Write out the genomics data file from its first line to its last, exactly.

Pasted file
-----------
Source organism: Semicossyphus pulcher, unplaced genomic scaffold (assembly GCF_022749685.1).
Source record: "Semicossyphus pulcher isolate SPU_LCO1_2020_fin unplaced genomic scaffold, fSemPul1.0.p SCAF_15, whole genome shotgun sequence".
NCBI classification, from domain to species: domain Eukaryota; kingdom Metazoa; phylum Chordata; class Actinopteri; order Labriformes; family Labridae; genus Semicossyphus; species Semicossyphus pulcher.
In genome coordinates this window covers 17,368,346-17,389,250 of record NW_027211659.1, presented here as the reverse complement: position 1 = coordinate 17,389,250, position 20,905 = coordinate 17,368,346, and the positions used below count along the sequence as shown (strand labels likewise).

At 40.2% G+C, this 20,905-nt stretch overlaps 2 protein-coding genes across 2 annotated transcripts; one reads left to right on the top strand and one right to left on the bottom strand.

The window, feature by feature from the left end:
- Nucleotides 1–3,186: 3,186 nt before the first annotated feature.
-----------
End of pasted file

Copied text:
Source organism: Semicossyphus pulcher, unplaced genomic scaffold (assembly GCF_022749685.1).
Source record: "Semicossyphus pulcher isolate SPU_LCO1_2020_fin unplaced genomic scaffold, fSemPul1.0.p SCAF_15, whole genome shotgun sequence".
NCBI classification, from domain to species: domain Eukaryota; kingdom Metazoa; phylum Chordata; class Actinopteri; order Labriformes; family Labridae; genus Semicossyphus; species Semicossyphus pulcher.
In genome coordinates this window covers 17,368,346-17,389,250 of record NW_027211659.1, presented here as the reverse complement: position 1 = coordinate 17,389,250, position 20,905 = coordinate 17,368,346, and the positions used below count along the sequence as shown (strand labels likewise).

At 40.2% G+C, this 20,905-nt stretch overlaps 2 protein-coding genes across 2 annotated transcripts; one reads left to right on the top strand and one right to left on the bottom strand.

The window, feature by feature from the left end:
- Nucleotides 1–3,186: 3,186 nt before the first annotated feature.